M is pacing around the kitchen, phone in one hand, Russian-English dictionary in the other. He is yelling. I sit, trying to figure out what he is saying.
“I’ll kill you” he says, or maybe, “I’m dying” or maybe, “fish tastes great on Tuesdays.” I should really study more.
Belly, M’s dog begins barking which can mean one of two things: someone is at the door, or his PTSD is acting up. I check the door.
L walks in.
“Hello,” he says. His accent is thick. He takes off his shoes. I step aside as he goes to the bathroom to wash his hands. I go back into the kitchen and light a cigarette. M is yelling now, about hot-sauce this time, maybe. L calls from the bathroom.
“What?” I call back. He pops his head out.
“May I wash my feet?” he says.
“Sure?” I tell him. He nods and soon I hear the water running in the bath.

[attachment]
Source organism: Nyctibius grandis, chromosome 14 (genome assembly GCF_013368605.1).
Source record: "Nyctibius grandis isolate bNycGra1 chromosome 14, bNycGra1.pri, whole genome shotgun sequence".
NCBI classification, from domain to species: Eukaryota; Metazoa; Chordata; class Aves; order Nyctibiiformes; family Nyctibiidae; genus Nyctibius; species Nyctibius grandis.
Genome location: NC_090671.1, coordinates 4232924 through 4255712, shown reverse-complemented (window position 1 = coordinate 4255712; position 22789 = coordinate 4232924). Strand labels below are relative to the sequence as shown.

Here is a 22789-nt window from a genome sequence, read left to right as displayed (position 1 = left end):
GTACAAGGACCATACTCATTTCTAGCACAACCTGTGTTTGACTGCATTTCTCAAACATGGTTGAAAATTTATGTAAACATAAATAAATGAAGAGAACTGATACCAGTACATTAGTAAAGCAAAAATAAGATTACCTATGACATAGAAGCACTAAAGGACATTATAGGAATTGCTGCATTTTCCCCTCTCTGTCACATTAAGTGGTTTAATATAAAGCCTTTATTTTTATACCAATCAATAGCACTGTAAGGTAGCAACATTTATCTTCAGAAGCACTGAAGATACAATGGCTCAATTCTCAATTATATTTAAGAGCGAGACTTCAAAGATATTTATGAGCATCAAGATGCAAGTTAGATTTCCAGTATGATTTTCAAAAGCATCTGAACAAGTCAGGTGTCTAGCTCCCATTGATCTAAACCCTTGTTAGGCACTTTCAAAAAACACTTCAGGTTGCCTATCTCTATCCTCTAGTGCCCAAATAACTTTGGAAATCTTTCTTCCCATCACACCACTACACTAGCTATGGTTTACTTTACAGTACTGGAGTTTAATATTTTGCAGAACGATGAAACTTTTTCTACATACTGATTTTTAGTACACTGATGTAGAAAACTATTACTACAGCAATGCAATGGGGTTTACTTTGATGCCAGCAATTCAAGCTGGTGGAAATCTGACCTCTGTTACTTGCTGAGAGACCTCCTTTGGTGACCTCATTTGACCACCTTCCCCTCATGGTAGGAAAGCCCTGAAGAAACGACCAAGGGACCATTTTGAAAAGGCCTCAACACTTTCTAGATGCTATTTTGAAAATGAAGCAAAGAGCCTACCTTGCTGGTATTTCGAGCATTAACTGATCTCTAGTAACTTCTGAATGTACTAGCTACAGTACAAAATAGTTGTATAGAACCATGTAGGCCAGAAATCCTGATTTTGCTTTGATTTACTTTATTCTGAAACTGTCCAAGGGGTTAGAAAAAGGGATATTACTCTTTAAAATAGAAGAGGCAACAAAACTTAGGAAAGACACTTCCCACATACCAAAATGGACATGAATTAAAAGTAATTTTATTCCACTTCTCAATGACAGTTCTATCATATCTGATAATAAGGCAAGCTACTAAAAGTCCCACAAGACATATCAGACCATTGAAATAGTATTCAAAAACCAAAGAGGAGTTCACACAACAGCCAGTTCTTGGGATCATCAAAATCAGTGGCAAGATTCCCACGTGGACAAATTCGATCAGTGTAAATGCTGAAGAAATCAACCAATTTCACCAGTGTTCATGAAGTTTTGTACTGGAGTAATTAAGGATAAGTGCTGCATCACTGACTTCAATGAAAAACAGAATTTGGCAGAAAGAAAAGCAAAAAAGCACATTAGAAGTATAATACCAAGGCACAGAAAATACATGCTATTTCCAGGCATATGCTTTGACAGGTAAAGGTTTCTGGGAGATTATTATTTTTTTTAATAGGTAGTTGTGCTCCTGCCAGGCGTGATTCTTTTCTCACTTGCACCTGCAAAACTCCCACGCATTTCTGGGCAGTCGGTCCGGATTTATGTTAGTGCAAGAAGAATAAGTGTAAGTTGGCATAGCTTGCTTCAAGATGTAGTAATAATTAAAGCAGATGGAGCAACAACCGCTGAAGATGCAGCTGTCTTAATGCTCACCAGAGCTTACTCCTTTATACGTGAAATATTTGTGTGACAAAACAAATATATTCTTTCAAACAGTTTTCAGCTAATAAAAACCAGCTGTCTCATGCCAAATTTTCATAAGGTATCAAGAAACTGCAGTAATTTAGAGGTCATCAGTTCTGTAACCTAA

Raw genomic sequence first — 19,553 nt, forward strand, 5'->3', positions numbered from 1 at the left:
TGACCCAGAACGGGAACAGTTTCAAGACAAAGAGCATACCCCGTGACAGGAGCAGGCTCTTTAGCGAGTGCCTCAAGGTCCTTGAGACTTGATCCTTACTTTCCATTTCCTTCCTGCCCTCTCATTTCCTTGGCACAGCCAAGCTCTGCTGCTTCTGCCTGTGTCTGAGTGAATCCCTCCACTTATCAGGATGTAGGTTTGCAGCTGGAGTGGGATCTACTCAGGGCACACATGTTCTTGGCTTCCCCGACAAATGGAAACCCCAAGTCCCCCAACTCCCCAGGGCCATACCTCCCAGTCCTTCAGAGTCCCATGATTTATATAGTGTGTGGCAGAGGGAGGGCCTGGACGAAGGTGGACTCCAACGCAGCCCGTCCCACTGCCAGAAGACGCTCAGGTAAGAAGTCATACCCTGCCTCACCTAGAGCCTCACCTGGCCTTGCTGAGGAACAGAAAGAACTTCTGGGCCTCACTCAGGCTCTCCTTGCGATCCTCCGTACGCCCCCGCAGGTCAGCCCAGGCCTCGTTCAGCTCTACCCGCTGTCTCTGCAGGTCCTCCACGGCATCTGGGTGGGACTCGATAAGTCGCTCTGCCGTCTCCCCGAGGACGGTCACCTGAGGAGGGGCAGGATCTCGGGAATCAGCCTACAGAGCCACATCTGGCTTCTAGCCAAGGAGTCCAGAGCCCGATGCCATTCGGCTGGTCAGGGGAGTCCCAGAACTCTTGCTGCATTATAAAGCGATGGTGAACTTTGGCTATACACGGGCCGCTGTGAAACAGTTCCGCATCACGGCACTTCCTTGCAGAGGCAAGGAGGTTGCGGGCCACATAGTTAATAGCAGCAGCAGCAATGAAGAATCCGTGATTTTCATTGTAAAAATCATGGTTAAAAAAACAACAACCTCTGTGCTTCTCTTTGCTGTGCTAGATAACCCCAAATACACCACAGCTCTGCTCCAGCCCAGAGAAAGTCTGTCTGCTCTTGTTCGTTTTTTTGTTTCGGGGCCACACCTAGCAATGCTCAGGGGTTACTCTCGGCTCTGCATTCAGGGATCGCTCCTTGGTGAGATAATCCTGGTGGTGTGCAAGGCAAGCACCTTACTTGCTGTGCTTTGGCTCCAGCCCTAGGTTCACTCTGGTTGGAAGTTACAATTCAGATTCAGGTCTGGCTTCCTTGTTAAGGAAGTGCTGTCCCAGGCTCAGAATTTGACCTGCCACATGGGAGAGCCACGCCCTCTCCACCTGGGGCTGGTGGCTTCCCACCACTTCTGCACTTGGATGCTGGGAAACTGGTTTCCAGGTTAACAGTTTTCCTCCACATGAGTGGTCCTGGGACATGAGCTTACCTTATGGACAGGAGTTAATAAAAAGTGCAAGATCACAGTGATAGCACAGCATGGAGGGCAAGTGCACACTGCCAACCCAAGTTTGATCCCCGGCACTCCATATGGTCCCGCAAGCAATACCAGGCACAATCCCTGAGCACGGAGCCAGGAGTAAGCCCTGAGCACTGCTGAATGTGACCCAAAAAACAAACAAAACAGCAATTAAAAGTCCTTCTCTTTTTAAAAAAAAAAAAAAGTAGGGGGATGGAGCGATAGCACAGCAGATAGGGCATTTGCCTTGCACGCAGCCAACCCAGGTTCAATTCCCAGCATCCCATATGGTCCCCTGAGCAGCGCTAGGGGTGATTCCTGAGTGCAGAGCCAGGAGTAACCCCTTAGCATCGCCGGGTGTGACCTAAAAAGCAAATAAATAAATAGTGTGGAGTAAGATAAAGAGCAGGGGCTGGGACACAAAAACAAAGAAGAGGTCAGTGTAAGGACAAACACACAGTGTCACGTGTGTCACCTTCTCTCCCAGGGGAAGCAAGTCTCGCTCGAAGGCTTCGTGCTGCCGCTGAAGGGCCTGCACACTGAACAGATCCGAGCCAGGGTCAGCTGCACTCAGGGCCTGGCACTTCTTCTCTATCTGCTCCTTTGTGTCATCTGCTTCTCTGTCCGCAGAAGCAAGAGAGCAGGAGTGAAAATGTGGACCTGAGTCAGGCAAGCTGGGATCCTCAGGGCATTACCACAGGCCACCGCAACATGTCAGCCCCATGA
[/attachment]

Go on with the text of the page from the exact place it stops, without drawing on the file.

He comes in a minute later with his pant legs rolled to below his knees. Before he can sit down M hands him the phone.
“Can you talk to these people?” he says. L nods. He takes the phone, listens, then speaks. After a moment he asks M.
“What is it you need?”
“Medicine” M says. L nods, listens, talks, turns back to M.
“Death,” M replies. L nods, listens, talks, says goodbye.
“Two days,” he says to M.
M thanks him. We all take our seats around a bottle of wine. I pour out three glasses and place the bottle on the floor. L looks down at my feet.
“So, it is true?” he says.
“Americans don’t take off their shoes inside.”
I nod, embarrassed. My boots are new, and tight, I do not like taking them off.
“Why are Russians always taking their shoes off and washing their hands anyways,” I ask, innocently defensive.
“It is where bad luck lives. You bring it into your house on your hands and the bottoms of your feet.”
I stare down at my hands and realize I’ve spent my entire life never washing my hands nor taking off my shoes after walking into my house. L places a hand gently on my shoulder.
“That is why you end up in this place,” he looks out the window at the heavy afternoon sky, “this savage country, in the dark.”